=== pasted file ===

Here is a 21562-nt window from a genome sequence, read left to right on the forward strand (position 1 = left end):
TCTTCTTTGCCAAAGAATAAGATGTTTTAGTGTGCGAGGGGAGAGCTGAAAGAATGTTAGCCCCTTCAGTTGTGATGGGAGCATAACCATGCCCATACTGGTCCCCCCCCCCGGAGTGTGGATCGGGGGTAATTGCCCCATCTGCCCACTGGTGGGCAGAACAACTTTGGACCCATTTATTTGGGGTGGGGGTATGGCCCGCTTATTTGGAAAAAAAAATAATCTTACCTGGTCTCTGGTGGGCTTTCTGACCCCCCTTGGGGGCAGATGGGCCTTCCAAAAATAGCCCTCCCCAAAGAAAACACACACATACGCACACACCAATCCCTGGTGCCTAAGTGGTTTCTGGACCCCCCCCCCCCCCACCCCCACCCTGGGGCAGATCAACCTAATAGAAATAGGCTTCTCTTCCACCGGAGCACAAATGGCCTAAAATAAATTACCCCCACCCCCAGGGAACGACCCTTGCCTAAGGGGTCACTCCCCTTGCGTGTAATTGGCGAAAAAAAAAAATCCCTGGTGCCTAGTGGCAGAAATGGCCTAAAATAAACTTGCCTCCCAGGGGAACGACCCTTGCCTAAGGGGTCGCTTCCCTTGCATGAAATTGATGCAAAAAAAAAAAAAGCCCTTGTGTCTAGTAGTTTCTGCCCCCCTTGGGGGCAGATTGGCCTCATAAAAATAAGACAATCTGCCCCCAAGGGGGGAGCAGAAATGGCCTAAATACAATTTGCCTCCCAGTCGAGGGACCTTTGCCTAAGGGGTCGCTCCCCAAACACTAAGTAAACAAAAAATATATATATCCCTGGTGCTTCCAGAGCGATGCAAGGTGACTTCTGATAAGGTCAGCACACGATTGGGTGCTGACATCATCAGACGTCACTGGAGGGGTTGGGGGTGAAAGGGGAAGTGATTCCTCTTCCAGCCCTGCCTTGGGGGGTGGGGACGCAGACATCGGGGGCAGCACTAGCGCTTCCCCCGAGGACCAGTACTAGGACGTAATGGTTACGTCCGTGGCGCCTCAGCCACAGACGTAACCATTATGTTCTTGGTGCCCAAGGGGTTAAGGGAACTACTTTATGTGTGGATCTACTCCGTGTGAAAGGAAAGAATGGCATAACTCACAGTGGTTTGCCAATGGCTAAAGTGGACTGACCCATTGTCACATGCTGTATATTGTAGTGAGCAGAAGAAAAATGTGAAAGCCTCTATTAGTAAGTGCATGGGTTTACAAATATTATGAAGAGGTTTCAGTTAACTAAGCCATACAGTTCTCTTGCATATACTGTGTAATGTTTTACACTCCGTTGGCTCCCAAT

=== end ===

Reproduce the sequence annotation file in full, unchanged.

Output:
Here is a 21562-nt window from a genome sequence, read left to right on the forward strand (position 1 = left end):
TCTTCTTTGCCAAAGAATAAGATGTTTTAGTGTGCGAGGGGAGAGCTGAAAGAATGTTAGCCCCTTCAGTTGTGATGGGAGCATAACCATGCCCATACTGGTCCCCCCCCCCGGAGTGTGGATCGGGGGTAATTGCCCCATCTGCCCACTGGTGGGCAGAACAACTTTGGACCCATTTATTTGGGGTGGGGGTATGGCCCGCTTATTTGGAAAAAAAAATAATCTTACCTGGTCTCTGGTGGGCTTTCTGACCCCCCTTGGGGGCAGATGGGCCTTCCAAAAATAGCCCTCCCCAAAGAAAACACACACATACGCACACACCAATCCCTGGTGCCTAAGTGGTTTCTGGACCCCCCCCCCCCCCACCCCCACCCTGGGGCAGATCAACCTAATAGAAATAGGCTTCTCTTCCACCGGAGCACAAATGGCCTAAAATAAATTACCCCCACCCCCAGGGAACGACCCTTGCCTAAGGGGTCACTCCCCTTGCGTGTAATTGGCGAAAAAAAAAAATCCCTGGTGCCTAGTGGCAGAAATGGCCTAAAATAAACTTGCCTCCCAGGGGAACGACCCTTGCCTAAGGGGTCGCTTCCCTTGCATGAAATTGATGCAAAAAAAAAAAAAGCCCTTGTGTCTAGTAGTTTCTGCCCCCCTTGGGGGCAGATTGGCCTCATAAAAATAAGACAATCTGCCCCCAAGGGGGGAGCAGAAATGGCCTAAATACAATTTGCCTCCCAGTCGAGGGACCTTTGCCTAAGGGGTCGCTCCCCAAACACTAAGTAAACAAAAAATATATATATCCCTGGTGCTTCCAGAGCGATGCAAGGTGACTTCTGATAAGGTCAGCACACGATTGGGTGCTGACATCATCAGACGTCACTGGAGGGGTTGGGGGTGAAAGGGGAAGTGATTCCTCTTCCAGCCCTGCCTTGGGGGGTGGGGACGCAGACATCGGGGGCAGCACTAGCGCTTCCCCCGAGGACCAGTACTAGGACGTAATGGTTACGTCCGTGGCGCCTCAGCCACAGACGTAACCATTATGTTCTTGGTGCCCAAGGGGTTAAGGGAACTACTTTATGTGTGGATCTACTCCGTGTGAAAGGAAAGAATGGCATAACTCACAGTGGTTTGCCAATGGCTAAAGTGGACTGACCCATTGTCACATGCTGTATATTGTAGTGAGCAGAAGAAAAATGTGAAAGCCTCTATTAGTAAGTGCATGGGTTTACAAATATTATGAAGAGGTTTCAGTTAACTAAGCCATACAGTTCTCTTGCATATACTGTGTAATGTTTTACACTCCGTTGGCTCCCAAT